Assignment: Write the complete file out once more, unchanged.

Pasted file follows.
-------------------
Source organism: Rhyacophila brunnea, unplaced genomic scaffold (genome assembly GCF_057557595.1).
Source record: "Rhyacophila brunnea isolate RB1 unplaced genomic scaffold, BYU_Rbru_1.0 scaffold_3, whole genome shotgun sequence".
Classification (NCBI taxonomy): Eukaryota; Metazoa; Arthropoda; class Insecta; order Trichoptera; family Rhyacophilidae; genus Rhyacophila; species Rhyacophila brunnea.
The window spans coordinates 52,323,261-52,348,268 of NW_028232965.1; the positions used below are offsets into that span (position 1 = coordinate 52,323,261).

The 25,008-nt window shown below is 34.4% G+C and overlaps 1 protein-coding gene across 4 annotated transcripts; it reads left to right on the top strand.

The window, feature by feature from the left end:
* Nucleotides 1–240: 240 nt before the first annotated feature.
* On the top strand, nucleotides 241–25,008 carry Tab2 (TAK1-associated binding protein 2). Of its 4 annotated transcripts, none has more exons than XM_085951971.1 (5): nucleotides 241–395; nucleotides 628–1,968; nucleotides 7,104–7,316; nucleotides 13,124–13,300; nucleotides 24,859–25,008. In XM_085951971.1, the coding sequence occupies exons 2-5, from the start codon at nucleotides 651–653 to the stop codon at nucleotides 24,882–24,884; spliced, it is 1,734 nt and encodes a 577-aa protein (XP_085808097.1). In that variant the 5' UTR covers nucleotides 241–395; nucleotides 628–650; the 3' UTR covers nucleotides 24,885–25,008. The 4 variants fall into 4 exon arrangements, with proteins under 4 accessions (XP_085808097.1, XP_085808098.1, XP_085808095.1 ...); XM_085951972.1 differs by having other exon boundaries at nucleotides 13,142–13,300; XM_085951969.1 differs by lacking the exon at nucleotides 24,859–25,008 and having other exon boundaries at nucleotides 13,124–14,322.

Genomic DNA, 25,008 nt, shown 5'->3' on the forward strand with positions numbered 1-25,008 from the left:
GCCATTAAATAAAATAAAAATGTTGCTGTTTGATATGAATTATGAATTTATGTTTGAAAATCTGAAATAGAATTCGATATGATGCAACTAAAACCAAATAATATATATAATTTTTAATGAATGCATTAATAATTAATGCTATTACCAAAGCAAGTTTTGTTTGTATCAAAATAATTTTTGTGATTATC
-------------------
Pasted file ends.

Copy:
Source organism: Rhyacophila brunnea, unplaced genomic scaffold (genome assembly GCF_057557595.1).
Source record: "Rhyacophila brunnea isolate RB1 unplaced genomic scaffold, BYU_Rbru_1.0 scaffold_3, whole genome shotgun sequence".
Classification (NCBI taxonomy): Eukaryota; Metazoa; Arthropoda; class Insecta; order Trichoptera; family Rhyacophilidae; genus Rhyacophila; species Rhyacophila brunnea.
The window spans coordinates 52,323,261-52,348,268 of NW_028232965.1; the positions used below are offsets into that span (position 1 = coordinate 52,323,261).

The 25,008-nt window shown below is 34.4% G+C and overlaps 1 protein-coding gene across 4 annotated transcripts; it reads left to right on the top strand.

The window, feature by feature from the left end:
* Nucleotides 1–240: 240 nt before the first annotated feature.
* On the top strand, nucleotides 241–25,008 carry Tab2 (TAK1-associated binding protein 2). Of its 4 annotated transcripts, none has more exons than XM_085951971.1 (5): nucleotides 241–395; nucleotides 628–1,968; nucleotides 7,104–7,316; nucleotides 13,124–13,300; nucleotides 24,859–25,008. In XM_085951971.1, the coding sequence occupies exons 2-5, from the start codon at nucleotides 651–653 to the stop codon at nucleotides 24,882–24,884; spliced, it is 1,734 nt and encodes a 577-aa protein (XP_085808097.1). In that variant the 5' UTR covers nucleotides 241–395; nucleotides 628–650; the 3' UTR covers nucleotides 24,885–25,008. The 4 variants fall into 4 exon arrangements, with proteins under 4 accessions (XP_085808097.1, XP_085808098.1, XP_085808095.1 ...); XM_085951972.1 differs by having other exon boundaries at nucleotides 13,142–13,300; XM_085951969.1 differs by lacking the exon at nucleotides 24,859–25,008 and having other exon boundaries at nucleotides 13,124–14,322.

Genomic DNA, 25,008 nt, shown 5'->3' on the forward strand with positions numbered 1-25,008 from the left:
GCCATTAAATAAAATAAAAATGTTGCTGTTTGATATGAATTATGAATTTATGTTTGAAAATCTGAAATAGAATTCGATATGATGCAACTAAAACCAAATAATATATATAATTTTTAATGAATGCATTAATAATTAATGCTATTACCAAAGCAAGTTTTGTTTGTATCAAAATAATTTTTGTGATTATC